BOISE, Idaho — The floating season for the Boise River will officially kick off on July 1, but the dangers of the river presented themselves on Saturday when a woman died after witnesses say her raft lost air and she couldn't get out of the river.
Boise Fire Battalion Chief David Cooper explained some essential tips that will help keep floaters safe on the Boise River, including the deceptively cold waters of the river.
"People need to be aware that the river is extremely cold, it hovers around 55 degrees all summer long, so if you do end up in the water you need to be prepared for that shock," he said.
Cooper also strongly recommends that everyone on the river wear a life jacket, even though Idaho law only requires children under the age of 14 to wear one.
"Wearing a life jacket is kind of like wearing a seat belt," Cooper explained. "It's no guarantee that there isn't going to be a tragedy on the water, but it's the single most important thing you can do to prevent or limit an accident from happening."
The Boise River is a natural waterway, with debris and hazards throughout it that people need to be aware of. Cooper says while Boise Fire does try to clear some of those hazards, people shouldn't assume how safe the river is.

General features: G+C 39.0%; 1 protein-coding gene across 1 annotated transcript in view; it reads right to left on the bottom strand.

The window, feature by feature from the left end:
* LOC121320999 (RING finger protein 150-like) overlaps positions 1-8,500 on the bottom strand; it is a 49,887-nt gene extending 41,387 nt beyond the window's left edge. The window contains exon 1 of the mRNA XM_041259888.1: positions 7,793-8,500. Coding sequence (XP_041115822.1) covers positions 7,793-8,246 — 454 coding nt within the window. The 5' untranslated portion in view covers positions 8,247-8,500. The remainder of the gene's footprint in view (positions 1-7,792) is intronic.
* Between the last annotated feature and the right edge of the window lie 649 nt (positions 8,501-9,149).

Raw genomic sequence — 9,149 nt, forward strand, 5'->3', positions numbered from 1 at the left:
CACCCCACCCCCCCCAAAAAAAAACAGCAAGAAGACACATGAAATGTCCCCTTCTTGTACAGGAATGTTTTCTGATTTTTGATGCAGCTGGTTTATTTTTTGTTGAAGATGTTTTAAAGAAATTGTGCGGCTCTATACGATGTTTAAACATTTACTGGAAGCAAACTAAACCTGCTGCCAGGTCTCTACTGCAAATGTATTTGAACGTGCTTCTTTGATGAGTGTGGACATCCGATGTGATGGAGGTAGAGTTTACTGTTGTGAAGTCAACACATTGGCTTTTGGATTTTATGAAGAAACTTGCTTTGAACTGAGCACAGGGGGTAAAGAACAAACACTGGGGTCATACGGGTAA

"There are more and more people on the river every single year, they're floating the river in everything from tubes to rafts, to inflatable mattresses and it leads to this impression that the waterway is safe from start to finish and it's really not there are hazards up and down that water," the battalion chief explained.
For how to safely navigate the river, Cooper said people should try to stay near the center of the river, rather than floating towards the riverbanks.
He added that people who do find themselves in trouble need to follow a cardinal rafting rule.
"What you need to do is you need to put your feet downstream so that any rocks or any other obstructions that are in the way, you can easily bounce off of them and be looking ahead down the water for a safe way to get out."